The power loss that occurs when an optical signal is transferred from one fiber to another that is axially aligned with it, but longitudinally separated from it. The gap allows light from the transmitting fiber to spread out as it leaves the fiber endface. When it strikes the receiving fiber, some of the light will enter the cladding, where it is quickly lost. As a result of signal strength and cohesion being lost (due to the scattering of the light), a fiber optic signal suffering from gap loss is degraded in both quality and throughput. The three basic types of gap loss are angular misalignment loss, lateral offset loss, and longitudinal displacement loss. The losses tend to be proportional to the ratio of the core radius to the size of the gap or displacement.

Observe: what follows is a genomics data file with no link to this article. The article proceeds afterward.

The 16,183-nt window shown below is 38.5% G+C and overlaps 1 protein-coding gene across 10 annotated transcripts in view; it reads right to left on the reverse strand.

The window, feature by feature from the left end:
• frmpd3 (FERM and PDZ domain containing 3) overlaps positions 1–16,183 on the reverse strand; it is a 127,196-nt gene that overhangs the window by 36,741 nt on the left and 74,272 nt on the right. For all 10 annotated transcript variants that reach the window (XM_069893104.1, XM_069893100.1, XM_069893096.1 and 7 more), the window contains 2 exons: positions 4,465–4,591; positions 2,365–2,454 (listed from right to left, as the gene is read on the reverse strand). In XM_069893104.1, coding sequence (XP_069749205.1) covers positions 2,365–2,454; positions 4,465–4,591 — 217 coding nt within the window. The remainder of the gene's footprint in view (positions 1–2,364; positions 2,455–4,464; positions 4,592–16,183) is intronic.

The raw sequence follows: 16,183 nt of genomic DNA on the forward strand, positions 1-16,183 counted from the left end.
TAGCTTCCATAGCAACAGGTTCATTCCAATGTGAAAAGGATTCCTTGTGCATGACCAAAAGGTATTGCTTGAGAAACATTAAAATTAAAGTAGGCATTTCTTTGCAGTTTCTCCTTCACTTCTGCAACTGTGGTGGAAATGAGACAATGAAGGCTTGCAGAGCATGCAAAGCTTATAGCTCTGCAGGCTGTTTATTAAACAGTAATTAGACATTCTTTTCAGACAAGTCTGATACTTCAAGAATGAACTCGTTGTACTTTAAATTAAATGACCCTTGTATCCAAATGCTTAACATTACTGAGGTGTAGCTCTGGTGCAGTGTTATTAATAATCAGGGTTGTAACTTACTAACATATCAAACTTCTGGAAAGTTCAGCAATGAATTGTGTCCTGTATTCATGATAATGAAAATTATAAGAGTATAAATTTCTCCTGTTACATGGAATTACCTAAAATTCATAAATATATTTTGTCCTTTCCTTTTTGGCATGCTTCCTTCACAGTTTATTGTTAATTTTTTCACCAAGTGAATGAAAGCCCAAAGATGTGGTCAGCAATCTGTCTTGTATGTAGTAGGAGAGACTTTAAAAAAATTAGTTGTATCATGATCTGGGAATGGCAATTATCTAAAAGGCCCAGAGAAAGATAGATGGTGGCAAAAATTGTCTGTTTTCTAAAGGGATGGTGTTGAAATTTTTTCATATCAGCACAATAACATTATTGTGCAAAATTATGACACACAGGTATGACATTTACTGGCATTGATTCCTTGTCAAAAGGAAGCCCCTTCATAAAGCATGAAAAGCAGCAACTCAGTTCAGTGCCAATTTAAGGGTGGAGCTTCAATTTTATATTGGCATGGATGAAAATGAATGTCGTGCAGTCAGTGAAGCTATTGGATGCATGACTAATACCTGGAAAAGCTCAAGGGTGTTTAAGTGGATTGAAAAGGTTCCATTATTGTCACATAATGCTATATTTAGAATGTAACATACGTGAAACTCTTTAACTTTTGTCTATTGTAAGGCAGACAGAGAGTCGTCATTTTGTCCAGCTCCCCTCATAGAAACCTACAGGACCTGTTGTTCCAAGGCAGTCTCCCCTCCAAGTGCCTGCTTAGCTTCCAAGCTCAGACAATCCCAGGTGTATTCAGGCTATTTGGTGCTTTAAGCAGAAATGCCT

Gap loss can be reduced by filling the gap with a gel that matches the index of refraction of the fiber as closely as possible.
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